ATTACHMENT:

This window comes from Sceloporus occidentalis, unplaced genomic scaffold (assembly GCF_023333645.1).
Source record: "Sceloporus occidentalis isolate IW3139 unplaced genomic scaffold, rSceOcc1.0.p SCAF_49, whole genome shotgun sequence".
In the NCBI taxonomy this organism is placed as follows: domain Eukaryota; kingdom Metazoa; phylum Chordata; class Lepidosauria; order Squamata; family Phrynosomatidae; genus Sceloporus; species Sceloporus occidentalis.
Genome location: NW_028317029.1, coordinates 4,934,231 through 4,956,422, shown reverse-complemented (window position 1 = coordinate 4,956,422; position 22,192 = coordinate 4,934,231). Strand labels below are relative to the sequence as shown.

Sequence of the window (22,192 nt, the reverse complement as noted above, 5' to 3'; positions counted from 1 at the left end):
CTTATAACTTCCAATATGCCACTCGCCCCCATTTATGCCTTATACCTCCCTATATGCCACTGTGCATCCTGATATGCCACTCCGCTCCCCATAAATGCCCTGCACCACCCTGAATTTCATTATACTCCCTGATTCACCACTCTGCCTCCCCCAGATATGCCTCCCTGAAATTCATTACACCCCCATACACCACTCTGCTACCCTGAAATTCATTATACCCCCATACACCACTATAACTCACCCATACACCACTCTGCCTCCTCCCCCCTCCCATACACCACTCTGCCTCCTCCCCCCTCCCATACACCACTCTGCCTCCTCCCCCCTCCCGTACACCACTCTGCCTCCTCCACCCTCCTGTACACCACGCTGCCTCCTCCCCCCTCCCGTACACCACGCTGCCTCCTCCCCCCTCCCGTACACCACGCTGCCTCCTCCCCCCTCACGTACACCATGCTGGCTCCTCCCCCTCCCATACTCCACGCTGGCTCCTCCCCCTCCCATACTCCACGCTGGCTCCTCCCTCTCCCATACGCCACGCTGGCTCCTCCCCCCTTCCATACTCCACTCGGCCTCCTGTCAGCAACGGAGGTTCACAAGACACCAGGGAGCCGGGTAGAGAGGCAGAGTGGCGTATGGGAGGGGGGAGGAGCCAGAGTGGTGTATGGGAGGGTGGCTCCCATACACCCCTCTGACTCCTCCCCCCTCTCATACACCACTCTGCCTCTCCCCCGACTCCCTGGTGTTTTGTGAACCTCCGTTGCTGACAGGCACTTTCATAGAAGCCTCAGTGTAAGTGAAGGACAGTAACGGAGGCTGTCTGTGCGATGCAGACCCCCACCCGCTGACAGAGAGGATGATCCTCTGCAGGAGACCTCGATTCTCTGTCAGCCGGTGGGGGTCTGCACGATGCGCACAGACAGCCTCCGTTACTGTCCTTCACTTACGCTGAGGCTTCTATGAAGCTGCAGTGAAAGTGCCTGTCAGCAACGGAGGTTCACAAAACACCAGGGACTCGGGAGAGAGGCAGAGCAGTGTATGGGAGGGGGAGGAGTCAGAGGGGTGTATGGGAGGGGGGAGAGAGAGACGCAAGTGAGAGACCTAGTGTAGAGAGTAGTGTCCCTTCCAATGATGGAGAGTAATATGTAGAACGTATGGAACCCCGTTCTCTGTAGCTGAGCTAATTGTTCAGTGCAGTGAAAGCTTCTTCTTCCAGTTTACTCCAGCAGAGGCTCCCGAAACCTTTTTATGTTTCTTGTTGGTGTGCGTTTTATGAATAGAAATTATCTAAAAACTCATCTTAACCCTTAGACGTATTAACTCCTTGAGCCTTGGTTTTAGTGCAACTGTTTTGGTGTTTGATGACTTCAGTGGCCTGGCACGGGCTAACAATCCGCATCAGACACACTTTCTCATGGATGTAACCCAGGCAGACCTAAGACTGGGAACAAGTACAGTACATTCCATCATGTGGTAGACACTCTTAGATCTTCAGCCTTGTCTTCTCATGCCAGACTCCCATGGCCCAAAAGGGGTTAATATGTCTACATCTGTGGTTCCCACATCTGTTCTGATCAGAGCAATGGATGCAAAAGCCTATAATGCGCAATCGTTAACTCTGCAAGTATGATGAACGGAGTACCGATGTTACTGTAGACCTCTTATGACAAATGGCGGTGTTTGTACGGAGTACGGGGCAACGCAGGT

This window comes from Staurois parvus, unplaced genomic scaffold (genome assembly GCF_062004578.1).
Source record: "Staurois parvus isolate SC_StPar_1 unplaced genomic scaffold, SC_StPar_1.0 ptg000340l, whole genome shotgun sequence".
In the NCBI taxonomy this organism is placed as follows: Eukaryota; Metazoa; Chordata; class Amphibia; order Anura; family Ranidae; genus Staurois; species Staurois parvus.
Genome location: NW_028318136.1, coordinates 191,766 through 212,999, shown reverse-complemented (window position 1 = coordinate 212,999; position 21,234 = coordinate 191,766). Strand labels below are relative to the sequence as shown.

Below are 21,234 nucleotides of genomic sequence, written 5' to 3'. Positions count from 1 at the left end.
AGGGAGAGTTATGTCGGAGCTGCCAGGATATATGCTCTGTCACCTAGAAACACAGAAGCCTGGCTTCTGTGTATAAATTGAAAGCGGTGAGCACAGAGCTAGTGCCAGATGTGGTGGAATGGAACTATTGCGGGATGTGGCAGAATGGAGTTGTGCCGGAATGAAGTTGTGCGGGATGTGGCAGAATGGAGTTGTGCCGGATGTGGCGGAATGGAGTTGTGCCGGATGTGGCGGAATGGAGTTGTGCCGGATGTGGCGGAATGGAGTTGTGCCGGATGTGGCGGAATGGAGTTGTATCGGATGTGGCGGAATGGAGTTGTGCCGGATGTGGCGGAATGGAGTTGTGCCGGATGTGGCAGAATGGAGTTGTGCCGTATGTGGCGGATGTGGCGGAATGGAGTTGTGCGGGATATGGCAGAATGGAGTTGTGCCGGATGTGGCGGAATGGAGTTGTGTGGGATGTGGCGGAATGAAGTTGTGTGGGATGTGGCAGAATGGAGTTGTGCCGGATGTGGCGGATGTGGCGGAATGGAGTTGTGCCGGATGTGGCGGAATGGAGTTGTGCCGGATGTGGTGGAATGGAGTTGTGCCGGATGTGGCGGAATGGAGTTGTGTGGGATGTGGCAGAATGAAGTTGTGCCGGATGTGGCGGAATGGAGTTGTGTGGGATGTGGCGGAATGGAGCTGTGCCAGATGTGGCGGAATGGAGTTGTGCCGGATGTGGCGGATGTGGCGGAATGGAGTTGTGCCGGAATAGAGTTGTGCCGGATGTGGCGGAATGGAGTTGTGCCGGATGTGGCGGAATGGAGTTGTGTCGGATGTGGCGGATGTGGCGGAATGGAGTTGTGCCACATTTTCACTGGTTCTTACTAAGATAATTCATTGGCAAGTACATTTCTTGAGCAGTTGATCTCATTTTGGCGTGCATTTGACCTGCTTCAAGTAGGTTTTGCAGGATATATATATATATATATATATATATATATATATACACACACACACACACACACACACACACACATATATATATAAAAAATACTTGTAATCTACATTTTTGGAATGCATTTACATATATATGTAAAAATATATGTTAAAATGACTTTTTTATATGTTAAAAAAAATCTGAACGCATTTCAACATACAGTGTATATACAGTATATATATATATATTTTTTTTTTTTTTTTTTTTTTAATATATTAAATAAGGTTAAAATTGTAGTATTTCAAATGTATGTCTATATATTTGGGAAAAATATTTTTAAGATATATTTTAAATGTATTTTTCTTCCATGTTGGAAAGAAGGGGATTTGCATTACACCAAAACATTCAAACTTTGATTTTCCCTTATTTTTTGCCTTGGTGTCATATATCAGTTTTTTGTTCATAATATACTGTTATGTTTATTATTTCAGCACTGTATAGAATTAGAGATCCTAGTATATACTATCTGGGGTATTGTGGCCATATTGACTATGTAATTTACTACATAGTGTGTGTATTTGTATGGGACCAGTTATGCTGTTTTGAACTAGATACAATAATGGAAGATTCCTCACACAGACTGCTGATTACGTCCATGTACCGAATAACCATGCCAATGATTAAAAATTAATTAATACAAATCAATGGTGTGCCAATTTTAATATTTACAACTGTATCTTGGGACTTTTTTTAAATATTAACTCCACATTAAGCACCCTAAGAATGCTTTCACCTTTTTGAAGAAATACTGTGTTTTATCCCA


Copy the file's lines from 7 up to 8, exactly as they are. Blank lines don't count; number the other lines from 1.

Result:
This window comes from Staurois parvus, unplaced genomic scaffold (genome assembly GCF_062004578.1).
Source record: "Staurois parvus isolate SC_StPar_1 unplaced genomic scaffold, SC_StPar_1.0 ptg000340l, whole genome shotgun sequence".